Telemedicine: Concerns Employees May Have—And How To Overcome Them

In recent years, telemedicine has become more and more important as a care platform. Defined as “practicing medicine using technology to deliver care at a distance, with a physician in one location and a patient at a distant site” (The American Academy of Family Physicians), it’s primary conducted via online “virtual visits” that connect clinicians with patients via webcams and smartphones. 

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Telemedicine and its benefits

In addressing employee concerns around telemedicine, it's helpful to be armed with information that supports the wealth of benefits it offers for providers, patients, and employers. Eden Health recently presented a webinar, “Telemedicine Demystified,” that shows how companies can get the most out of this virtual lifeline. In researching this presentation, we uncovered some remarkable facts about telemedicine:

  • 75-80% of all doctor urgent care and ER visits can be handled safely virtually
  • On average, a telemedicine visit costs only 1/3 of the equivalent in-person visit
  • Collectively, US employers could save $6 billion by offering a telemedicine solution to employees
  • 43-70% of clinicians would be happy to use telemedicine to fill in gaps in the care that they deliver
  • Thanks to telepsychiatry, the length of stay for patients in ERs waiting to be discharged to inpatient treatment declined from 48 hours to 22.5 hours. (alt statistic) In North Carolina, use of telepsychiatry has reduced the time patients spend in hospital ERs as well as the likelihood of their returning for treatment.

And in the current situation the world is facing with coronavirus (COVID-19), telemedicine can provide a safe alternative for virtual symptom checking and treatment, at-home testing, and confirmation an employee can return to the worksite. In fact, telemedicine solutions can even provide crucial support for workplace protocols, employee safety, symptom triage, and treatment as businesses reopen and remain productive. For instance, Eden Health’s COVID-19 solution uses telemedicine and online chat to provide safe, remote guidance to employers and their people, including:

  • Daily screening of employees before they leave home
  • Instruction for at-home PCR swab testing
  • Virtual triage and treatment
  • Employer guidance from a dedicated Medical Director

Addressing Common Employee Concerns 

Yet in spite of telemedicine’s numerous advantages and benefits, many employees are reluctant to embrace—or even try—this versatile and economical care platform. Here are a few common employee concerns about telemedicine along with facts you can share to encourage trial and adoption.


1) “Is telemedicine really worthwhile?”

Telemedicine can save employees time in scheduling doctor’s visits, avoiding trips to urgent care, and renewing medications. Since online visits typically cost about 1/3 the amount of an in-person visit, telemedicine can also save employees money. For primary care, it can offer patients even more personalized service, since the followup care a provider can offer is just as important as the initial treatment or diagnosis. As noted in the sidebar, telemedicine is also crucial in safely administering care during the COVID-19 pandemic.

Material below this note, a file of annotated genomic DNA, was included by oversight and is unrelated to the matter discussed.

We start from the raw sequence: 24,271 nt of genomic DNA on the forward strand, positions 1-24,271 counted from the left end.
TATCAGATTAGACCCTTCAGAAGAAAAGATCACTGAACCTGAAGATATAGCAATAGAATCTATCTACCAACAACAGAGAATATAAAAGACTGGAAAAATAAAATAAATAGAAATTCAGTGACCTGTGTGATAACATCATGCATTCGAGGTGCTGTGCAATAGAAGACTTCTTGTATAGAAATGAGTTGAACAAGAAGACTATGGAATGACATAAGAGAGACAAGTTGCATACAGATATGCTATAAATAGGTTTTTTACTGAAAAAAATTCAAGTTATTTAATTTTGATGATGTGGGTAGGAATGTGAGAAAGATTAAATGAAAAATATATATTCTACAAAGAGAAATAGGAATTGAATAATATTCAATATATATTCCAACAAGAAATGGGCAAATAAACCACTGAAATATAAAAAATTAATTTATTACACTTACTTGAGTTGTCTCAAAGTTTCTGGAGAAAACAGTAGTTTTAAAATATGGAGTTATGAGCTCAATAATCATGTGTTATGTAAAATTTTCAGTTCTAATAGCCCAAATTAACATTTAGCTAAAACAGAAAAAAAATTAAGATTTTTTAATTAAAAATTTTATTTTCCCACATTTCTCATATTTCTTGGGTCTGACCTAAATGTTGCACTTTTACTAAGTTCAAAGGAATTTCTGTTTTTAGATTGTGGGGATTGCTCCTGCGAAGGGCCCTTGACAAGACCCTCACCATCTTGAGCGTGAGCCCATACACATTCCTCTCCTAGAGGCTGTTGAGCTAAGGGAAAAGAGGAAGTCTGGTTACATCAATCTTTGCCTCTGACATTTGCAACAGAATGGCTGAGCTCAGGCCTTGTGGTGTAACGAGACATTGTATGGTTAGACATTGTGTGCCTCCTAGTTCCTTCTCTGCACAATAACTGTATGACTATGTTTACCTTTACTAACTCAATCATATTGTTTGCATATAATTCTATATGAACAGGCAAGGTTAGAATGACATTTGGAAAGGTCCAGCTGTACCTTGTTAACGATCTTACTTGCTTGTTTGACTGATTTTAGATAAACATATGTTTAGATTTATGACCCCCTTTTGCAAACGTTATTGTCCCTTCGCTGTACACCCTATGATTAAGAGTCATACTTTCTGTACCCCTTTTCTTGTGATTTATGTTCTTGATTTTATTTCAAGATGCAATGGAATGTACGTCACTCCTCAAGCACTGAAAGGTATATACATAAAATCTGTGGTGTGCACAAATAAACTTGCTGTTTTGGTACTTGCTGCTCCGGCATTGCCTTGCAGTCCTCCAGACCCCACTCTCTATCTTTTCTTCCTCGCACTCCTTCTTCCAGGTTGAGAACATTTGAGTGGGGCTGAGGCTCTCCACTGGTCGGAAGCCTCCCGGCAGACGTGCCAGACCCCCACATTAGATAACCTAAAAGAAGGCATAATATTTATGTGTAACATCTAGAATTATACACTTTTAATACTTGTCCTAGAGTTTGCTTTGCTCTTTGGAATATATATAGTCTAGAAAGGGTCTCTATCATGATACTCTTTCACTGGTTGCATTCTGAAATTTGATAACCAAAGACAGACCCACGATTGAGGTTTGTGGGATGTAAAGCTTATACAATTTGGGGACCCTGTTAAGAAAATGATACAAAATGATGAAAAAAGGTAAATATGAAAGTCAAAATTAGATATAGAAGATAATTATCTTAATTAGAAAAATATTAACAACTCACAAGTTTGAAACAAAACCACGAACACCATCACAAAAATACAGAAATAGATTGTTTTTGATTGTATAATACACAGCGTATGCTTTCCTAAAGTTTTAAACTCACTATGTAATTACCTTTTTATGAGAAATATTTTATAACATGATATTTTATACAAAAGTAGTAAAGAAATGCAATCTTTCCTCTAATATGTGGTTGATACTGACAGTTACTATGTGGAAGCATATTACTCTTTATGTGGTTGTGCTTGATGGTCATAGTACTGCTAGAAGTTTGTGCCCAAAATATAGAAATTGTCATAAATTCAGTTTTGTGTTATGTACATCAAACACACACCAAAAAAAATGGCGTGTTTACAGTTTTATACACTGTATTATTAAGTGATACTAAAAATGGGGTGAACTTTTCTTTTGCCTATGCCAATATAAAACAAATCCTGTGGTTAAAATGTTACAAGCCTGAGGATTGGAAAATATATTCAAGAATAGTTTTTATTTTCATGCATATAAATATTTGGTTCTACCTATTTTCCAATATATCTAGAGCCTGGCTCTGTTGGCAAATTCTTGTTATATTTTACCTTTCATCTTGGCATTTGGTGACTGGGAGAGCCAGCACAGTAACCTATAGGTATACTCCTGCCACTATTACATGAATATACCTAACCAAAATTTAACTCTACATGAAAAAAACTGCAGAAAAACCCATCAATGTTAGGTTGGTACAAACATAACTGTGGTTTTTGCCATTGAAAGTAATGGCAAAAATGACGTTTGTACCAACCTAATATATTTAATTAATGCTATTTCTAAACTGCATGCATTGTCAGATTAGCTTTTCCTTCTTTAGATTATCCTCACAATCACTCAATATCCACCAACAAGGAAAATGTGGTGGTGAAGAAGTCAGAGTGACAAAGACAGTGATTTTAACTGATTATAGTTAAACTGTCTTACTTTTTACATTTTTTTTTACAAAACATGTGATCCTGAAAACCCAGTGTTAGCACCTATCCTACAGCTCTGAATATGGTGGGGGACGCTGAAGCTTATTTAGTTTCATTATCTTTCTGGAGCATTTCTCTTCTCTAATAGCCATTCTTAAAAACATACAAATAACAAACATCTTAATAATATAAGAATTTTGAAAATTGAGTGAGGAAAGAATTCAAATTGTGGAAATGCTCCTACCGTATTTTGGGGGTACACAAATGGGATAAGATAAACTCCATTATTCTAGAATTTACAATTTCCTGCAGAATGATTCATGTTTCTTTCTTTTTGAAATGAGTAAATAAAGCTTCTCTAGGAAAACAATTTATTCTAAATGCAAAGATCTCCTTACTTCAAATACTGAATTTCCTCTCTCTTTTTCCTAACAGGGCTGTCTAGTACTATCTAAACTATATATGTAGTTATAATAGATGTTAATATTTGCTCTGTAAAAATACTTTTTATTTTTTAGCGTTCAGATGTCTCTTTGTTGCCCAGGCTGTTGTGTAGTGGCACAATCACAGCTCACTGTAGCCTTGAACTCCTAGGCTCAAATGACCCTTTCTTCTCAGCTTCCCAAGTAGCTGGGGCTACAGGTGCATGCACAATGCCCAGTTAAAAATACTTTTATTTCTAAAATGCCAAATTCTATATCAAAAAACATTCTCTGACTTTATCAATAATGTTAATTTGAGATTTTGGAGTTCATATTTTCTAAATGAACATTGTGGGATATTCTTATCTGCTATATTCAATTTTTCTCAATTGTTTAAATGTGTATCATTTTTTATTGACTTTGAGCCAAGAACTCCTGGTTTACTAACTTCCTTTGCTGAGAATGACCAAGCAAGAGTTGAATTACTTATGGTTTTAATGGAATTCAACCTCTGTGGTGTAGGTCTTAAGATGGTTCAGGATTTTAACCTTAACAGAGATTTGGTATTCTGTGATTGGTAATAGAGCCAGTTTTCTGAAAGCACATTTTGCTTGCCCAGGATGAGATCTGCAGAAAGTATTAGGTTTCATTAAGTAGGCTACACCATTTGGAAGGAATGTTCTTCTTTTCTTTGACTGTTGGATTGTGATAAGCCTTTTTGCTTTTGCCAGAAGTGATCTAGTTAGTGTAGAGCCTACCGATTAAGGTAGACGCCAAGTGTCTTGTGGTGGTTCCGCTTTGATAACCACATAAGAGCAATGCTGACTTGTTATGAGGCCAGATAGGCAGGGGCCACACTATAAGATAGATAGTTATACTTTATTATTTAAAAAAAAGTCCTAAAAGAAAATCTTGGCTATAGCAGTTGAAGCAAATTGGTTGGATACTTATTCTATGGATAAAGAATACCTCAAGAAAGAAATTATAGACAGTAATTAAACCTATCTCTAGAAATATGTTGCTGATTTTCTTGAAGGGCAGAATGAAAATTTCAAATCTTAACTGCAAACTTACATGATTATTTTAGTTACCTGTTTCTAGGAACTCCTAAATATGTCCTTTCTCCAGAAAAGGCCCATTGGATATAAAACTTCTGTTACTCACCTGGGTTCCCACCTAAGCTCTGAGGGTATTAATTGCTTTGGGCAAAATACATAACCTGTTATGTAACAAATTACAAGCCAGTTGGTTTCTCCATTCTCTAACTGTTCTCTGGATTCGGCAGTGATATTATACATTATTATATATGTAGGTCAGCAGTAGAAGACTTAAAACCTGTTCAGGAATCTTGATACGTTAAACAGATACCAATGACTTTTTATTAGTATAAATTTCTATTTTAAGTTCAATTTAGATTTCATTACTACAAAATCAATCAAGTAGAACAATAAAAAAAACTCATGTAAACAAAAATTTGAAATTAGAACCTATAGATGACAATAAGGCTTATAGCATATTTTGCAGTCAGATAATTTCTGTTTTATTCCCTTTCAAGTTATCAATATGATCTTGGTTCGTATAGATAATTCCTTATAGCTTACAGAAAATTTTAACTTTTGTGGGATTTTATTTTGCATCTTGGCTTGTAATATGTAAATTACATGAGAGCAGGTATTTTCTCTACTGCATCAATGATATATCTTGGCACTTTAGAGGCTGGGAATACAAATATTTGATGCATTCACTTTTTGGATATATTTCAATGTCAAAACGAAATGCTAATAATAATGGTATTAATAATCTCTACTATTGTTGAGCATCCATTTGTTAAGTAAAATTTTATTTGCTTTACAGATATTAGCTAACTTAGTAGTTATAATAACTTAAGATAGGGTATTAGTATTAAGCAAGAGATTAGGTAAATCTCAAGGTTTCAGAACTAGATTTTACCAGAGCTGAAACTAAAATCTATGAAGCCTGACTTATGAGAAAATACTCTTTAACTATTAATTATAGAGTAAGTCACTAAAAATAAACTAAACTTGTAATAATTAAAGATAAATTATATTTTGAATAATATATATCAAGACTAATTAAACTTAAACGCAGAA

2) “Will my information be kept secure?”

As with any other medical provider, those offering telemedicine solutions must administer HIPPA compliance. Even when delivering care remotely, it is still the provider’s responsibility to keep a patient’s medical and psychiatric records private and secure.


3) “How can a doctor diagnose me without an in-office exam?”

As much as 75-80% of all visits to a clinician are for simple diagnoses. These can safely be handled online, saving employees a costly visit to urgent care or the ER. In such cases, according to Eden Health’s physicians, an in-person visit wouldn’t alter the diagnosis or supply additional information that might change treatment. Still, to ensure optimum patient health and safety, clinicians at Eden Health take a conservative approach to treatments: if there are any uncertainties regarding a case, they have a network of specialists to consult with, and they can always ask to see the patient in person for a more thorough exam if needed   


4) “Isn’t it hard to sign up and access the telemedicine portal?”

This may be a legitimate concern for employees, as not all telemedicine solutions are created equal. Eden Health’s mobile app, which includes telemedicine, has high rates of user engagement (66% of total employee population) and patient satisfaction ratings (4.95 out of 5 stars). But because employees will want to use something that’s intuitive and easy to navigate, companies should consider the user experience when searching for the best telemedicine solution. Complicated signup processes or difficult to use applications can lead to a poor patient experience and underutilization of the solution.

For purposes of evaluation and future employee training, HR departments should test the signup process and the solution itself prior to implementation. Once a telemedicine solution is adopted, HR should remind employees that this effective solution exists to address their healthcare needs, leading to optimal employee engagement.


To learn more about how telemedicine can be a valuable lifeline, view Eden Health's webinar. Content shared in the webinar addresses even more employee concerns about telemedicine and shows you what to look for in a quality telemedicine provider. You’ll see how telemedicine can be more than a simple communications tool and become a critical part of the integrated care spectrum. It’s a benefit no employee should be without, especially now.

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